43. 43. Minujín’s performance-based installations are driven by a desire to transform art from the static museum display into something dynamic, interactive radical and, ultimately, destructive. As such, Minujín’s work undergoes a pyrotechnic ritual every few years. Phoenix-like, out of the ashes new creations emerge, unburdened by anything as status quo as cultural legacy. MARTA MINUJÍN Carlos Gardel of Fire 1981 Iron covered with cotton. Height: 56 ft. (17 m.).
  44. 44. WHAT ARCHITECTURAL SPACE WOULD YOU ALTER? HOW WOULD YOU CHANGE IT? Team up with a few people and generate some ideas!
  45. 45. GABRIEL SIERRA Born 1975, San Juan Nepomuceno, Colombia. Studied Industrial Design at Universidad Jorge Tadeo Lozano of Bogotá. Lives and works in Bogotá, Colombia Sierra actively pursues the social ways we relate to architecture. While some may walk past his artwork, not realizing it is in fact artwork at all, others may gain a greater appreciate for spatial architectural environments and how we logically design them. While much of his work seems rather minimal, or lacking in material and form, his creations directly relate to the textures, materials and shapes that we associate with ordinariness. Almost as if the site of his installations are under construction.
  46. 46. GABRIEL SIERRA Estructuras para transición 1 Structures for Transition 1 Mixed media 2008 / 2014
  47. 47. LUIS CAMNITZER Art History Lesson no. 6 ten slide projectors 2000 This work is made up of several slide projectors…th ese are objects that have been used in college lecture halls for the past century, particularly in Art History classes.
  48. 48. Camnitzer’s work points to the fact that Art History is written by those who are in power, which tends to exclude stories, narratives, and dialogues from non- European countries. This work’s empty projectors present viewers with a space within which to imagine and potentially write their own narratives.
  49. 49. POR EJEMPLO… WHAT IS THIS? HAVE YOU SEEN IT BEFORE?
  50. 50. Leonardo da Vinci Mona Lisa 1503 Oil on panel
  51. 51. Leonardo da Vinci Mona Lisa 1503 Oil on panel
  52. 52. Leonardo da Vinci Mona Lisa 1503 Oil on panel The Mona Lisa is one of the most recognizable images in the world. While it was once a relic from the Renaissance zeitgeist, it has transcended that era of time and is an almost timeless representation of “Art” with a capital “A” It is one of the few pieces of art that becomes…Canon.
  53. 53. Leonardo da Vinci Mona Lisa 1503 Oil on panel Canon: the body of “rules,” principles, or standards in artwork. Canon Artwork is accepted as universally beautiful and well made. It is Artwork that is treated as a fundamental thing that everyone should know or experience.
  54. 54. Canon: the body of “rules,” principles, or standards in artwork. Canon Artwork is accepted as universally beautiful and well made. It is Artwork that is treated as a fundamental thing that everyone should know or experience. What other subjects have a Canon? 1. European history 2. Civil War history 3. Bohr Atomic Model 4. Shakespeare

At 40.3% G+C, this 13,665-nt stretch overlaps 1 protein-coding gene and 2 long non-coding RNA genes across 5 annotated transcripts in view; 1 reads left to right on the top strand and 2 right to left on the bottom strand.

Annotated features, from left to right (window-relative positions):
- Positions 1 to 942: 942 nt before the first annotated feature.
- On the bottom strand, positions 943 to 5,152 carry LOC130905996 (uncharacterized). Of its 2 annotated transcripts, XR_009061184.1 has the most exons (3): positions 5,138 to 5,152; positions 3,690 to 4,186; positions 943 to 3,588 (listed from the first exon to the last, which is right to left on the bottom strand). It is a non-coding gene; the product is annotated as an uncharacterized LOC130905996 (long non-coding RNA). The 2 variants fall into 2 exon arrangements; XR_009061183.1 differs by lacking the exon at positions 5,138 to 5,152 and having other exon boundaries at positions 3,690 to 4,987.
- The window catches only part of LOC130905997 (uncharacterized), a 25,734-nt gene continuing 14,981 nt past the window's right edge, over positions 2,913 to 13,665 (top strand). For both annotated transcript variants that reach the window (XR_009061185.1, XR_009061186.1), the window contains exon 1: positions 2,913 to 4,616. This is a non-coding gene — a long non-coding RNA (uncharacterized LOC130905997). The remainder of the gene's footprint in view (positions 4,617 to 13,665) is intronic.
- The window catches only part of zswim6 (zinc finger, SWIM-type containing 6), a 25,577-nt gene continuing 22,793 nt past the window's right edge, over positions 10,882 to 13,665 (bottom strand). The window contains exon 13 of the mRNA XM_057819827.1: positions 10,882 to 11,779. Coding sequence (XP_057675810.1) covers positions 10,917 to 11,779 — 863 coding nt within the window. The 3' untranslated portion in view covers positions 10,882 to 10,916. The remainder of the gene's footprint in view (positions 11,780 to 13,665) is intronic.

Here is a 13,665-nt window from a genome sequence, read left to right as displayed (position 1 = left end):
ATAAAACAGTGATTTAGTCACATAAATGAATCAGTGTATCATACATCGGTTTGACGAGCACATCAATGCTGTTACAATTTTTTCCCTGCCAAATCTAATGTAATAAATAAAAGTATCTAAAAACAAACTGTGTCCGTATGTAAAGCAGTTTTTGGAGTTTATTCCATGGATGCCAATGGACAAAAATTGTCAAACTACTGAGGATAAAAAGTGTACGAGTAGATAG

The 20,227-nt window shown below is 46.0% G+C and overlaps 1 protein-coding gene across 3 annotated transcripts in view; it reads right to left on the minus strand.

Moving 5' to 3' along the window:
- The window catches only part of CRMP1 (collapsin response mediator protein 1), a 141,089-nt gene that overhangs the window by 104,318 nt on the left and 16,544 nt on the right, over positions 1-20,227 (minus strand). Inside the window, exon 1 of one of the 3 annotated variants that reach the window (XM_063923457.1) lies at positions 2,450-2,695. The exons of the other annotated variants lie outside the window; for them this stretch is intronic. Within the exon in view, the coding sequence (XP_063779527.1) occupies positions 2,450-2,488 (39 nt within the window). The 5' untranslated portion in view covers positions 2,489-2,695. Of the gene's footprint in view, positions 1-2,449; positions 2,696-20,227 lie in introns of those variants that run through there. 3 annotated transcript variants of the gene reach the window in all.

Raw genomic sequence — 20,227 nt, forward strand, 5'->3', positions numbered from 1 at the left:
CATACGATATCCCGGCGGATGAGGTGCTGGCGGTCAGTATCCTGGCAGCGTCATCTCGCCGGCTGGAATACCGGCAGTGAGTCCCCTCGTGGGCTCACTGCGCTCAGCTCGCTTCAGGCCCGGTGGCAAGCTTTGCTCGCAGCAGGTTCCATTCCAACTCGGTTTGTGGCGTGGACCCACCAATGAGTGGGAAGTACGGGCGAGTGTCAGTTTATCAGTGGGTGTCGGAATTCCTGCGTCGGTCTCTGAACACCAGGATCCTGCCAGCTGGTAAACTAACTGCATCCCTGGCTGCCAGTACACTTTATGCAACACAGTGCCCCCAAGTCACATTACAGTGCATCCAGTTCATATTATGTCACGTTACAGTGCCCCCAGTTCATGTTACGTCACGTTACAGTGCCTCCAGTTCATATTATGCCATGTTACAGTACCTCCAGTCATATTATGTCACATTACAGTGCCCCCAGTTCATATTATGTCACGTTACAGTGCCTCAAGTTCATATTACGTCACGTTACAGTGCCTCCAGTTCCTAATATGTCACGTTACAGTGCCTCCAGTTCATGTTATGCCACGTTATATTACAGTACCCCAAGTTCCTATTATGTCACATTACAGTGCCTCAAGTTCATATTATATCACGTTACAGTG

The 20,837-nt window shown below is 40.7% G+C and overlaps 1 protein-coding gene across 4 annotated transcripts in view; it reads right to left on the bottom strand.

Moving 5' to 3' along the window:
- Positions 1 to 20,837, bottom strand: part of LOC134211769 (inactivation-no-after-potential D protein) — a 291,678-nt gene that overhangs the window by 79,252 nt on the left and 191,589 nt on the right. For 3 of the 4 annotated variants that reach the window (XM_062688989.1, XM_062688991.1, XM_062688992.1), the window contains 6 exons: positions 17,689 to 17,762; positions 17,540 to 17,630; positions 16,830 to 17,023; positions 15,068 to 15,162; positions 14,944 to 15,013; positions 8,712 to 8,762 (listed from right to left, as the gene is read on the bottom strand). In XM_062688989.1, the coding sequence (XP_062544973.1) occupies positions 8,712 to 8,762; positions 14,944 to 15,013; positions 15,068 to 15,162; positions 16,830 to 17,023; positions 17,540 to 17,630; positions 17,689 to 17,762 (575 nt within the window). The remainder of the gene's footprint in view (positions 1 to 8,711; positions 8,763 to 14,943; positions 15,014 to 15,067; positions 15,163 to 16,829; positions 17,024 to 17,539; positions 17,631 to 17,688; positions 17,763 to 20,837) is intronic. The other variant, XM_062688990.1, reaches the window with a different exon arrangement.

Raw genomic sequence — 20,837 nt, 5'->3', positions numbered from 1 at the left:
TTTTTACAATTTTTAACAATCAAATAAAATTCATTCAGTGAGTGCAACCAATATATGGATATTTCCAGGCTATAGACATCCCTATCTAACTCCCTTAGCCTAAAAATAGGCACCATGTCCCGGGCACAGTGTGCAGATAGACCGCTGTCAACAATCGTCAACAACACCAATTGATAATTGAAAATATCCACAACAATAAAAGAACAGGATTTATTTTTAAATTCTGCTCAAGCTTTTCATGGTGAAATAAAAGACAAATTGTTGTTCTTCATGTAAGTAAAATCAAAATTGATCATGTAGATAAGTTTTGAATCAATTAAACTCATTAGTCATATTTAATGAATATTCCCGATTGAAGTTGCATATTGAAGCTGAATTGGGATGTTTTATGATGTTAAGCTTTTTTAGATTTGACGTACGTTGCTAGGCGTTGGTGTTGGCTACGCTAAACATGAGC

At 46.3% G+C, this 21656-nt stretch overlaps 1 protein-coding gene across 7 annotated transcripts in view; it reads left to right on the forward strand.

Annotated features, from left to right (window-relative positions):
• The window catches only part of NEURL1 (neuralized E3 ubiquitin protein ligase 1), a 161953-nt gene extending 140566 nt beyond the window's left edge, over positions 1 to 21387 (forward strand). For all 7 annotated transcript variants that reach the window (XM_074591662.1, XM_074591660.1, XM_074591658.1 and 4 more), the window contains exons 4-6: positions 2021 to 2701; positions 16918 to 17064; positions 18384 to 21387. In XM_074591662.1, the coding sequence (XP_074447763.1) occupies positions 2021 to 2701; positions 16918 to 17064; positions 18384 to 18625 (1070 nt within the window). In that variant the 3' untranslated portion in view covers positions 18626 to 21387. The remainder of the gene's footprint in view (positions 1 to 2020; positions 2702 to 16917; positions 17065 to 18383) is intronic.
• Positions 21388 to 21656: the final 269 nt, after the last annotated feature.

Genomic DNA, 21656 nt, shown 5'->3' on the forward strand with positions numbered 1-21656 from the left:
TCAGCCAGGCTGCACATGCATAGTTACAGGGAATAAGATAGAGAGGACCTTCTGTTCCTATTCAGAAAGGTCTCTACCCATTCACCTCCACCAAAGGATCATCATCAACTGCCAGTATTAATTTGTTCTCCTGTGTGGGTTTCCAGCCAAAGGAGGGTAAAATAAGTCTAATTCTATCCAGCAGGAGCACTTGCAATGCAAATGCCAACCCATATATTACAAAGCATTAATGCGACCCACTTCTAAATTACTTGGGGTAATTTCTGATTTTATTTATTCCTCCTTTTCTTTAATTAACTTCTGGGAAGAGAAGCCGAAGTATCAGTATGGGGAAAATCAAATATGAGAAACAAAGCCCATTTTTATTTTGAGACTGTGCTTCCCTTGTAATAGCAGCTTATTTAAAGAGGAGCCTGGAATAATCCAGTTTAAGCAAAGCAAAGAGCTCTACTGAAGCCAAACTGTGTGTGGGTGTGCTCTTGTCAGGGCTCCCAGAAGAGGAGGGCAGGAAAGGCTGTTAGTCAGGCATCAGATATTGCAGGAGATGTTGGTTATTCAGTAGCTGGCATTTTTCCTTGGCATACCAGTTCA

55. 55. Canon: the body of “rules,” principles, or standards in artwork. Canon Artwork is accepted as universally beautiful and well made. It is Artwork that is treated as a fundamental thing that everyone should know or experience. What other subjects have a Canon? 1. EINSTEIN: E=MC2 …Theories becoming laws 2. SHAKESPEARE 3. HOW TO KILL A MOCKING BIRD 4. New york YANKESS 5. Elvis presley …marilyn monroe…n JESUS…CHRISTIANITY
  56. 56. WHAT DOES “GOD” LOOK LIKE? Write 5 adjectives (descriptive words) in your notebook. White male Holy Old Female? Woman of color Long hair P8
  57. 57. WHAT DOES “GOD” LOOK LIKE? Write 5 adjectives (descriptive words) in your notebook. SPIRITUAL PRESENCE (PRAYER REFERENCES, FOCUS ON POWER… DARK SKINNED FEMALE NON-HUMAN…GHOST CLOUD WITH MAAASSSSIIIVEEEE HANDS WHITE LIGHT ROBES, RAGS, GOWN, A LARGE WHITE BEARD CLOUD BODY DEEP VOICE OMINOUS FIGURE SITS ON A BIG CHAIR…ON A CLOUD MORGAN FREEMAN ROSE P3
  58. 58. WHERE DOES THIS IMAGERY COME FROM?
  59. 59. CANON VS. ZEITGEIST The History of art has Our entire world view is sculpted by Art History…the images left behind by our predecessors.
  60. 60. The History of art has had a profound affect on you and on everyone else. If “History” is how we relate to the past, “Art History” is how we SEE the past, and how we identify with it. When an image or idea becomes canon, our entire world view is sculpted by it. While these are only the the images left behind by our predecessors, they continue to penetrate our modern culture to this day.
  61. 61. FIGHTING THE “MASTER NARRATIVE” ONE SHADOW PUPPET AT A TIME…
  62. 62. What CULTURAL or NATIONAL histories are erased from the life you live? What PERSONAL or SOCIAL histories are erased from the life you live?
  63. 63. LUIS CAMNITZER “The point of art should be to treat the public (students and visitors) as the artists’ colleagues, not as consumers. We should involve them in the thought process without allowing them to dismiss something in a couple of seconds just because they didn’t like or understand what they saw…. …I should confess that I am increasingly less interested in art and more interested in education. The social impact of a piece of art hanging on a wall is relatively small, while the effect of a major change in sharing knowledge in schools is relatively big.”